There are consequences of disinheriting an heir in your will. It can cause family drama, hurt feelings and other issues. Disinheriting an heir and including the reason why in your will could also leave your will up for debate or contest in probate court.

It’s also important that you update your will after major life events, such as marriage, divorce and the birth of a child. You don’t want to disinherit someone due to a simple oversight. This is called accidental inheritance.

Keep in mind that if you don’t have a valid last will and testament, your estate will be subject to your state’s intestate laws. Remember, intestate means to die without a valid will, while dying testate means you have one in place upon your death.

Dying intestate, however, means that an heir you may not have otherwise bequeathed property to may be entitled to a portion of your estate. Of course, if they are entitled to your property and how much they may be entitled to depends on the state.

The Bottom Line

A last will and testamentDisinheriting an heir means preventing them from receiving a portion of your estate when you die, whether it’s by naming them specifically in your will or by leaving them out completely. While you can usually disinherit any relative of your choosing, spouses and children may be protected from being completely disinherited, depending on your state. There are many reasons you might choose to disinherit someone, from not having a good relationship with that person to not approving of a child’s financial or life choices. If  at all possible, get professional help with this and other aspects of your estate planning.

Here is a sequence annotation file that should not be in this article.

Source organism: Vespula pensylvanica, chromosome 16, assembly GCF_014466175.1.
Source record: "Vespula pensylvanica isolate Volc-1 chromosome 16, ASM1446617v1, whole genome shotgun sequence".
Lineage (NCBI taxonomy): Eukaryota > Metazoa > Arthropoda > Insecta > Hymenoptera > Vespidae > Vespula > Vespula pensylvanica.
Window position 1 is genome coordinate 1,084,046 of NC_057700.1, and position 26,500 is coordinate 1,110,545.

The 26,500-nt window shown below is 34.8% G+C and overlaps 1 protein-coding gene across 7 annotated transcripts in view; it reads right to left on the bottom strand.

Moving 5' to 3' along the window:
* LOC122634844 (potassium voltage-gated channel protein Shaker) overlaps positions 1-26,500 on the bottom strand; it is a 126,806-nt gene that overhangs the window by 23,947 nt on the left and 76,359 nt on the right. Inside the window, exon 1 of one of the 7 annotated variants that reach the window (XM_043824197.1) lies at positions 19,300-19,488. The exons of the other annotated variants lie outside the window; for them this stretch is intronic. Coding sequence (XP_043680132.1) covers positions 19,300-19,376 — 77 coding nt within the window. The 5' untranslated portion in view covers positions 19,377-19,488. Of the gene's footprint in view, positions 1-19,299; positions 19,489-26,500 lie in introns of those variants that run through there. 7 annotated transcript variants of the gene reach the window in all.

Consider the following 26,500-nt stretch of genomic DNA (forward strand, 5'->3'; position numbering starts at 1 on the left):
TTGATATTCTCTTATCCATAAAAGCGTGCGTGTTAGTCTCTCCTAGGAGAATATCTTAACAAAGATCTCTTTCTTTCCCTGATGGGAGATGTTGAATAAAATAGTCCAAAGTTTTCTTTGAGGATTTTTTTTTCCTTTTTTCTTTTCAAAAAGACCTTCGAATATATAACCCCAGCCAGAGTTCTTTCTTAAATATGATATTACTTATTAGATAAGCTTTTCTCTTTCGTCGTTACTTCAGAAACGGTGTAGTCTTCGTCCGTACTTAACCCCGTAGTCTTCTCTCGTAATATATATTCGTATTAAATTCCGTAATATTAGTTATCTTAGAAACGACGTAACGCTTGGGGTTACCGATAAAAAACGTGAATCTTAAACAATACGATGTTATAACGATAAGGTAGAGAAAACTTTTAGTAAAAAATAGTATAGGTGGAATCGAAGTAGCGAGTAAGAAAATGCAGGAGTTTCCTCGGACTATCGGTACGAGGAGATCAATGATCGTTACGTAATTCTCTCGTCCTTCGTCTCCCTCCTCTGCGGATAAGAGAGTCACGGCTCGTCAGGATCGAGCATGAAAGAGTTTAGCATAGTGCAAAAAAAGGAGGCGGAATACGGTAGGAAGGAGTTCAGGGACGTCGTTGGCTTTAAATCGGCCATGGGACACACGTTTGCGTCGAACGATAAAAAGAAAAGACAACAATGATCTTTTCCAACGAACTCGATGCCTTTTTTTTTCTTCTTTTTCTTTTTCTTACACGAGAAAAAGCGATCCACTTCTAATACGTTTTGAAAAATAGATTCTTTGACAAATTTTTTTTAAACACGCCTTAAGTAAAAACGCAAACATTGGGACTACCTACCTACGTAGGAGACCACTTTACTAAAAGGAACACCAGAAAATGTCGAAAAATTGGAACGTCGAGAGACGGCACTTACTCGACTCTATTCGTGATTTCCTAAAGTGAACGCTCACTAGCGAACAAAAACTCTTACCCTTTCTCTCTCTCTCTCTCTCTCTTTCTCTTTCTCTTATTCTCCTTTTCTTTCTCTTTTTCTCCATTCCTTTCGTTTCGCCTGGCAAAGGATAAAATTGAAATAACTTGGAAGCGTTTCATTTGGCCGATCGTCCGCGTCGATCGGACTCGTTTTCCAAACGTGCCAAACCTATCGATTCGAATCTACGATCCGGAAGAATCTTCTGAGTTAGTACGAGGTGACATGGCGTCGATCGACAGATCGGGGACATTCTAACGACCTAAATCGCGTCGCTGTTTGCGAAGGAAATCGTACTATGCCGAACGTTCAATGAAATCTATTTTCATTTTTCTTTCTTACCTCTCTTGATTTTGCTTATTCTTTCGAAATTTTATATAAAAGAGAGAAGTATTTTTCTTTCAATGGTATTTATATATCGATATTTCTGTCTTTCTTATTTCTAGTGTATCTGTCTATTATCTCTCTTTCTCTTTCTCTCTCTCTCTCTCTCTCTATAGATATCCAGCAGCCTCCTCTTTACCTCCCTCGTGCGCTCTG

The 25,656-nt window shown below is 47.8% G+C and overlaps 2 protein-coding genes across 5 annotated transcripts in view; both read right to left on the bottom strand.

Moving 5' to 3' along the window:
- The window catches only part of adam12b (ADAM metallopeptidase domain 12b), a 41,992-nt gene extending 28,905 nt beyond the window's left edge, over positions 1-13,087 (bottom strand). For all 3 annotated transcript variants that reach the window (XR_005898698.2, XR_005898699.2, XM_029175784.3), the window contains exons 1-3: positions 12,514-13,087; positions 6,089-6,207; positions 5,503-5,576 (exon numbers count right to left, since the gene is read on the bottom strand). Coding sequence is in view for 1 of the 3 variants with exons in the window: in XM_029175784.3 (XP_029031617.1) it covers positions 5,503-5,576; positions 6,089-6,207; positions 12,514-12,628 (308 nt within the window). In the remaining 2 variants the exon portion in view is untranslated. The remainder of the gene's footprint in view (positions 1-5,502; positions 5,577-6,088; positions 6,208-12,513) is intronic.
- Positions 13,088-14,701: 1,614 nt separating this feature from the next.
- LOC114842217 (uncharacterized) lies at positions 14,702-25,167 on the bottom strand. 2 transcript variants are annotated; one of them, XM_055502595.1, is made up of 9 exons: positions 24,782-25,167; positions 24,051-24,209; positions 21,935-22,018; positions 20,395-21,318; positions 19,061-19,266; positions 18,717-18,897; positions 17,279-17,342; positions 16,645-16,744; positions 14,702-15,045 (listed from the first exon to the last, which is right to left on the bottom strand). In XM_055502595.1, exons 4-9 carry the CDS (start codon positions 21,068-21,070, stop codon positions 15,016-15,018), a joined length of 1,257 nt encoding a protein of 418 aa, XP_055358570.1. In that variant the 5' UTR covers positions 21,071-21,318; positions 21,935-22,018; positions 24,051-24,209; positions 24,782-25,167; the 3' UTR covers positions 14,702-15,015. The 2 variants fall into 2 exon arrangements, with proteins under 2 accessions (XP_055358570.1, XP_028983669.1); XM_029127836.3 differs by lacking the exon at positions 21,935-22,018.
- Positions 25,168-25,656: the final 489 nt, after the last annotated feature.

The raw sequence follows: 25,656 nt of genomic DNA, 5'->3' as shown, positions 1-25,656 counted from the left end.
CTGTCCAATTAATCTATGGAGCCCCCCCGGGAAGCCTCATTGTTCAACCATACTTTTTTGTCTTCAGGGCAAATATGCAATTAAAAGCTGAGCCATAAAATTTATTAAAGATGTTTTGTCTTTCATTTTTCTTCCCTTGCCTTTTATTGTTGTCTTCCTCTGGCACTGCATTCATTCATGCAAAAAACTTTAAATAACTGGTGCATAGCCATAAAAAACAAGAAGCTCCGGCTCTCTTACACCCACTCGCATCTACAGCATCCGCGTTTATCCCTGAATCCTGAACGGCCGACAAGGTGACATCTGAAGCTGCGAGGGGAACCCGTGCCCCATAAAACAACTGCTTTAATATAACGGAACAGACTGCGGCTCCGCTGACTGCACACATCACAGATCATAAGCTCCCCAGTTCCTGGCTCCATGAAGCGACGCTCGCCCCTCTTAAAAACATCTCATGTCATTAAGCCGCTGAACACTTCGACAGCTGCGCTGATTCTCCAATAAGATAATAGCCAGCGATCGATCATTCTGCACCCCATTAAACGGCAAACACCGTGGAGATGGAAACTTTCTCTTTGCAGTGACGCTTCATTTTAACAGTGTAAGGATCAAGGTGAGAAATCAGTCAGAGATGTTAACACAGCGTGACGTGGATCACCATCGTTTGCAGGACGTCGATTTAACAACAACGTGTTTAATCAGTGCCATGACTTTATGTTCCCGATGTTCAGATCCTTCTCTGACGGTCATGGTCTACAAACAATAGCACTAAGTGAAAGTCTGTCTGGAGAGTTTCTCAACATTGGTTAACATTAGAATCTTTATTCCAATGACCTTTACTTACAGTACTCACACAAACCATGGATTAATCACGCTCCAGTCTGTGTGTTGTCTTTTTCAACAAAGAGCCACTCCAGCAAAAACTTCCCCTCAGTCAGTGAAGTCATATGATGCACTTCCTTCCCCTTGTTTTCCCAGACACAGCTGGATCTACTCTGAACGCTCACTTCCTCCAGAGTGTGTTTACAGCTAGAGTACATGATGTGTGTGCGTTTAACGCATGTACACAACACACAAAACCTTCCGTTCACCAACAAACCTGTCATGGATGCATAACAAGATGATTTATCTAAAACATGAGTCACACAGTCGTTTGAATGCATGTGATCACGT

Tips for Estate Planning

  • Estate planning can be complicated. A financial advisor can help you sort through the financial implications of your estate plans. Finding the right financial advisor who fits your needs doesn’t have to be hard. SmartAsset’s free tool can match you with up to three local financial advisors, and you can choose the one who is best for you. If you’re ready, get started now.
  • If you’re not familiar with estate law or how inheritance works in your state, check out this introduction to the subject.

Photo credit: ©iStock.com/Drazen Zigic, ©iStock.com/courtneyk, ©iStock.com/simpson33

Rachel Cautero Rachel Cautero writes on all things personal finance, from retirement savings tips to monetary policy, even how young families can best manage the financial challenges of having children. Her work has appeared in The Atlantic, Forbes, The Balance, LearnVest, SmartAsset, HerMoney, DailyWorth, The New York Observer, MarketWatch, Lifewire, The Local: East Village, a New York Times publication and The New York Daily News. Rachel was an Experian #CreditChat panelist and has appeared on Cheddar Life and NPR’s On Point Radio with Meghna Chakrabarti. She has a bachelor’s degree from Wittenberg University and a master's in journalism from New York University. Her coworkers include her one-year-old son and a very needy French bulldog.